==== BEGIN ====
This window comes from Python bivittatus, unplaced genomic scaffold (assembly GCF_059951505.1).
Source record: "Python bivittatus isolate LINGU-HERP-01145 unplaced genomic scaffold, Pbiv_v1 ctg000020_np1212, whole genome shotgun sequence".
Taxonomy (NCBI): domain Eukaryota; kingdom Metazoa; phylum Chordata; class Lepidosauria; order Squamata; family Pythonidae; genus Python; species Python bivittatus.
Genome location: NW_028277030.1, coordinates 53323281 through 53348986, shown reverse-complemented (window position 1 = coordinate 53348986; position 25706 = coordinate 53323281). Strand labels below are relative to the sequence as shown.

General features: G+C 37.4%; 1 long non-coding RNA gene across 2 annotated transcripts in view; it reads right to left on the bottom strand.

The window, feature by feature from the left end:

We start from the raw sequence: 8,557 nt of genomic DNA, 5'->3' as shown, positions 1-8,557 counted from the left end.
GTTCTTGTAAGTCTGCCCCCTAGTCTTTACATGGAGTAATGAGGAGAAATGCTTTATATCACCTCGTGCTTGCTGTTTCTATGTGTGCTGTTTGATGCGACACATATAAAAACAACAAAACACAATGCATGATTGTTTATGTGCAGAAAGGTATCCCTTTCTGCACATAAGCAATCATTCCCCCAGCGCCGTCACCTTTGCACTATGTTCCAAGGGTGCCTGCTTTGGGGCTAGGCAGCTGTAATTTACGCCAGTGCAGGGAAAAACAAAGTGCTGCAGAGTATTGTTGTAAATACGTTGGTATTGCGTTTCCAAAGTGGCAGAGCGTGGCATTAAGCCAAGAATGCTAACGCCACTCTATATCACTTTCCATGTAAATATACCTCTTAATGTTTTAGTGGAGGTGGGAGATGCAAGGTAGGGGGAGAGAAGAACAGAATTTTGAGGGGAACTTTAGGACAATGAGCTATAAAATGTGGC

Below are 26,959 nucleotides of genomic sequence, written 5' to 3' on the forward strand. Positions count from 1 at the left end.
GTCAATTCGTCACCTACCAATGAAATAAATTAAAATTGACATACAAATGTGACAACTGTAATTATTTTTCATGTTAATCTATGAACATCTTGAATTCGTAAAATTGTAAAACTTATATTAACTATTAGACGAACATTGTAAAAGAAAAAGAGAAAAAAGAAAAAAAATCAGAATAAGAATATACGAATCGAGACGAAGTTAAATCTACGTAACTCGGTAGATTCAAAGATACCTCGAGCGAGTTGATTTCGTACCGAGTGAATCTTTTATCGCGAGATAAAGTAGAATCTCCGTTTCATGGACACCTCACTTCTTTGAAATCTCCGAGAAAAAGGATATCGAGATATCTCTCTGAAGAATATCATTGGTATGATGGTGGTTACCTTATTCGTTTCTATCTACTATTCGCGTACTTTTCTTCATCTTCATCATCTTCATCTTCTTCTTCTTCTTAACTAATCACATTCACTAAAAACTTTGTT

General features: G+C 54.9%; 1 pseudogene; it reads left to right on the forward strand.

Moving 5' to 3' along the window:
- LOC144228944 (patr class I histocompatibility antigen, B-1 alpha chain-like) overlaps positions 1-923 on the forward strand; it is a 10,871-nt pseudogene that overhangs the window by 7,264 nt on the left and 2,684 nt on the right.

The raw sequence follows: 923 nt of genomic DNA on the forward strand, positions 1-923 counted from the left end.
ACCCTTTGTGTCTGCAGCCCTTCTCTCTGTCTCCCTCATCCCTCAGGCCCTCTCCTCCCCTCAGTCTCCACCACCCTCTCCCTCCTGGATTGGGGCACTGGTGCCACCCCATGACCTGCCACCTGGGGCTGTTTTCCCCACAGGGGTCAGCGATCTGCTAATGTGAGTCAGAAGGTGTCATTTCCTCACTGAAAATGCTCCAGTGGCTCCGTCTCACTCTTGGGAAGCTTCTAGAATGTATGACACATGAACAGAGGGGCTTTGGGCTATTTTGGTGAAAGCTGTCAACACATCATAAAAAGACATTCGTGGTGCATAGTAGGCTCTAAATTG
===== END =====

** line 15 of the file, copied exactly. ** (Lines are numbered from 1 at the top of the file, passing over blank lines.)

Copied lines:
ACCCTTTGTGTCTGCAGCCCTTCTCTCTGTCTCCCTCATCCCTCAGGCCCTCTCCTCCCCTCAGTCTCCACCACCCTCTCCCTCCTGGATTGGGGCACTGGTGCCACCCCATGACCTGCCACCTGGGGCTGTTTTCCCCACAGGGGTCAGCGATCTGCTAATGTGAGTCAGAAGGTGTCATTTCCTCACTGAAAATGCTCCAGTGGCTCCGTCTCACTCTTGGGAAGCTTCTAGAATGTATGACACATGAACAGAGGGGCTTTGGGCTATTTTGGTGAAAGCTGTCAACACATCATAAAAAGACATTCGTGGTGCATAGTAGGCTCTAAATTG